Monday, December 03, 2007

Cats vs. birds: the rest of the story emanating from the Galveston cat killer trial

The most notorious cat killer in America was profiled in The New York Times Magazine yesterday.

That would be the guy in Galveston who went to trial on animal cruelty charges for killing a feral cat that was stalking endangered birds out at the San Luis Pass Bridge, on the Galveston side. (The jury deadlocked, and a mistrial was declared; prosecutors won't pursue the case.)

Anyway, it came out in the lengthy mag piece that the defendant, Jim Stevenson, director of the Galveston Ornithological Society, didn't kill just one cat with his trusty .22. He killed a bunch of them. He was a cat killin machine -- "the Bernhard Goetz of birders," as the magazine writer put it.

And judging from the writer's careful analysis of the problem, there's no easy answer to the bloody mayhem that cats wreak on the bird population.

Cats procreate like crazy and even the ones that have owners typically won't keep them confined all the time, so they do what comes natural -- hunt birds.

Besides loss of habitat, cats are the second-leading cause of the rapidly dwindling bird population -- whether the birds in question are endangered or not.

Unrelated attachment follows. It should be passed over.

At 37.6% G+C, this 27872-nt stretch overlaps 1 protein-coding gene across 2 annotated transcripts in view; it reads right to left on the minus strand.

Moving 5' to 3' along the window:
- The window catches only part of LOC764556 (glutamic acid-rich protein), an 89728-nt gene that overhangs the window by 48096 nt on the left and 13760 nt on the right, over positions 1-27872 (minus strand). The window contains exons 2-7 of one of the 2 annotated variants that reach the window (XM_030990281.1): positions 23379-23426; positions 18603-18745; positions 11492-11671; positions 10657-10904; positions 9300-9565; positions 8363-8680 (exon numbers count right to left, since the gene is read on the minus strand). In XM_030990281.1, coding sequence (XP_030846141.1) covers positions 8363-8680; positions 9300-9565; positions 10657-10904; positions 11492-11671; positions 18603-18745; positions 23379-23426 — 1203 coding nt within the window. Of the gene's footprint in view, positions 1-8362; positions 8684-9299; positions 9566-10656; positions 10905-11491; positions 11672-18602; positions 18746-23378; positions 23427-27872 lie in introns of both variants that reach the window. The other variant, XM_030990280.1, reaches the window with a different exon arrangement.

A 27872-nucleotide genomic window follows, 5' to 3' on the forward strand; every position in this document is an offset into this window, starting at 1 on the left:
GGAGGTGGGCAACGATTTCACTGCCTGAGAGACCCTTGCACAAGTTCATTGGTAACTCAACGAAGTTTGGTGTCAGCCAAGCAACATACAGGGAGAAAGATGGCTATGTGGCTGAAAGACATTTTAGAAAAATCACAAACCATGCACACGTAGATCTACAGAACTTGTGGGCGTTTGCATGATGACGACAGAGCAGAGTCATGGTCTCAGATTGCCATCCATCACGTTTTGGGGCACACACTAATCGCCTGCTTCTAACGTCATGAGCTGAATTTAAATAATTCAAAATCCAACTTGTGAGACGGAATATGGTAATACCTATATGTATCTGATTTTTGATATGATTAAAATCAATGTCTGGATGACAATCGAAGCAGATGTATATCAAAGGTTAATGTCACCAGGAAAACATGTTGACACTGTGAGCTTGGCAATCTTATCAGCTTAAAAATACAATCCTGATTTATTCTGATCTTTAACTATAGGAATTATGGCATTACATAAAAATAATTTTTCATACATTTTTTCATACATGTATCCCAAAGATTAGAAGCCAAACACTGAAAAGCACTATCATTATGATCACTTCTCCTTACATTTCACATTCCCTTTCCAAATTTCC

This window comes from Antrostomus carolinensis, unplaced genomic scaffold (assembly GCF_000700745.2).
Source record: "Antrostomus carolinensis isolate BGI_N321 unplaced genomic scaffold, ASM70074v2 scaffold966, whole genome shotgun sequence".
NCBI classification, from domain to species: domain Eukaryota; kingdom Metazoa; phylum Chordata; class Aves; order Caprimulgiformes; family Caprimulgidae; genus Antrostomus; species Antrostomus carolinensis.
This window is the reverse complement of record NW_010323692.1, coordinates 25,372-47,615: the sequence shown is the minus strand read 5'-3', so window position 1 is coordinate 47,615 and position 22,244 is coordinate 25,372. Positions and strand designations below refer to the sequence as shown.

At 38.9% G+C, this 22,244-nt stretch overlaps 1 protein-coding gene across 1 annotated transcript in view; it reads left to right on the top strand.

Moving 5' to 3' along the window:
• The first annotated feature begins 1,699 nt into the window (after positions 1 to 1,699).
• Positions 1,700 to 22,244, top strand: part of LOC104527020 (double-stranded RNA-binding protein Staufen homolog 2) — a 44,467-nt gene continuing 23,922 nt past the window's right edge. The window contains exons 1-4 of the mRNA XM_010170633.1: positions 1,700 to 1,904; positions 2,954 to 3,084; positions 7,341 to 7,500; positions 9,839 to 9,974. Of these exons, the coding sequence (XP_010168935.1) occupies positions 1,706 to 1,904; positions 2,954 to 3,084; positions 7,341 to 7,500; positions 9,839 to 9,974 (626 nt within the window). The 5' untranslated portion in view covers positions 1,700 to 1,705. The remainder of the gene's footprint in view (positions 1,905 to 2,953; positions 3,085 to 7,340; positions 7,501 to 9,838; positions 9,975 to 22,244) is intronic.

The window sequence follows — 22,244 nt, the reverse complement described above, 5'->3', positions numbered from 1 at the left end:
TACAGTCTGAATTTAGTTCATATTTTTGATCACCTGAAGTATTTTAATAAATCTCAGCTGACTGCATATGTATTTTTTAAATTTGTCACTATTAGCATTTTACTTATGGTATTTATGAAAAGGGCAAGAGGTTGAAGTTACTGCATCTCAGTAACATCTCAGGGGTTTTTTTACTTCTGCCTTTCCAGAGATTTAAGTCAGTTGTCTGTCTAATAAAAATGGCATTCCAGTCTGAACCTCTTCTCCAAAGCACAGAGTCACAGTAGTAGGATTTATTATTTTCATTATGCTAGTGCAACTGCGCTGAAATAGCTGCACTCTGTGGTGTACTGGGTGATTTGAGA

And, in case you were wondering, birds usually succumb to infection after a cat attacks and don't die from the animal's puncture wounds in and or themselves.


1 comment:

Jose Morelos said...

Hola Amigos.

This feral cat problem represents the ultimate of irreponsibility on the part of so-called cat lovers and the City of Galveston.

The irresponsibility started by the feral cat feeders of San Luis Pass is spreading east on the Island subdivision by subdivision.

Like any abandoned animal they are diseased, preying on docile domestic cats responsibly cared for, feeding on spoiled garbage, killing songbirds and larger, stealing bait, and generally in a pitiful state. All the cause and responsibilty of irresponsibile so-called do-gooder cat lovers.

It is time for the City of Galveston to take charge of this problem, trap the poor beasts and euthanize them. Or start fining individuals who feed them. Or issue permits to residents to shoot them within the city limits.

One individual, but extreme alternative would be to issue trapping permits or license to harvest like other wild animals as a game animal for food purposes. The increasing Asian community in the area would present a potential market, similar to the Quebec residents and French for feral horses in a similar sad situation.